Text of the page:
External influences from the Muslim world and the opening of various institutions and educational and enlightenment centres of an Islamic character were not the least important factors in this. The main result of these activities over the past 16 years has been that the educational level of the ordinary Muslim has grown considerably, contributing to a more conscious approach to Islam. Year by year, the understanding of Islam is gradually moving beyond its customary traditional and ritualistic side.

Meanwhile, the growth of religious consciousness in the north has already led to serious changes in the structure of the country’s Muslim community. Previously, only in Talas was the head of the community from this region, while in the other northern provinces the imams of the main mosques were from the south. Now, in Naryn and Issyk-Kul provinces, the heads of the communities are natives of these areas.

This example is indicative — the growth of religious self-consciousness, combined with the influence of regional identity has led to a quite logical conclusion in local communities — «we must have our own imam». It can be assumed that this process will continue as mid-level cadres are trained for mosques within the region.

This has already led to the formation of individual groups, formed on a regional or tribal basis, which are trying to create a lobby and nominate their own candidate for the post of supreme mufti of the country.

It is possible to suggest a possible scenario for relations within the Kyrgyz part of the Muslim community in the medium and long term. The process of Islamization of northern provinces continues, gradually affecting the representation of northerners in local kaziyats, mosques and Muftiyat administrations. Apparently, the «monopoly» in the spiritual sphere of representatives of the south will gradually diminish, although the post of the head of the Muftiate will remain in the south. This is due to the fact that over the years of traditional control in this sphere, the spiritual leaders of communities and educational institutions have been largely ‘stuck’ in terms of the further development of Islamic thought, confining themselves to the ritual and mundane side of the interpretation of Shariah. The prolonged concentration of power within one regional group has already led to intra-regional rivalries for the post of head of the Muftiate. This is clearly recognised by some clerics in the north. The appointment of imams from among the local population in the provinces is a signal that serious changes are taking place in Kyrgyzstan’s spiritual realm.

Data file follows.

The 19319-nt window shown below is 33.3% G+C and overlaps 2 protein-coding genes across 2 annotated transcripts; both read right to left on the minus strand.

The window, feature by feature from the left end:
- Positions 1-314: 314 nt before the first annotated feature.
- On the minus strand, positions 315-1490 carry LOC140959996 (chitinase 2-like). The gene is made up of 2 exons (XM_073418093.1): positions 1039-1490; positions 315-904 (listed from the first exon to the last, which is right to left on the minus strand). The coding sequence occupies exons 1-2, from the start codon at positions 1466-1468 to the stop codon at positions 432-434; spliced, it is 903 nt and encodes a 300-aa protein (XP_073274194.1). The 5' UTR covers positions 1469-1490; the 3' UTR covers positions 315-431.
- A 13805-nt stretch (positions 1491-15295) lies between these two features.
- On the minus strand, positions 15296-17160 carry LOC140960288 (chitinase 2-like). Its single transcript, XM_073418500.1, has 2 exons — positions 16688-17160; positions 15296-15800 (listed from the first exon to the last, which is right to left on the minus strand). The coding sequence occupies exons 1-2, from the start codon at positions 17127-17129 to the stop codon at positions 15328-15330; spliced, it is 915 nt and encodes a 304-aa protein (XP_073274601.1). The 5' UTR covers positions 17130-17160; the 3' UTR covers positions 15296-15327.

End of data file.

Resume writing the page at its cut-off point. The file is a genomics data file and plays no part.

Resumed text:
One imam in Chui Oblast admitted that southerner control in this area has led to a breakdown in the basic principles of selecting the head of a Muslim community. «There is a fierce struggle in the muftiat and the government for the right to be a mufti, and the main thing here is not knowledge or personal qualities, but money».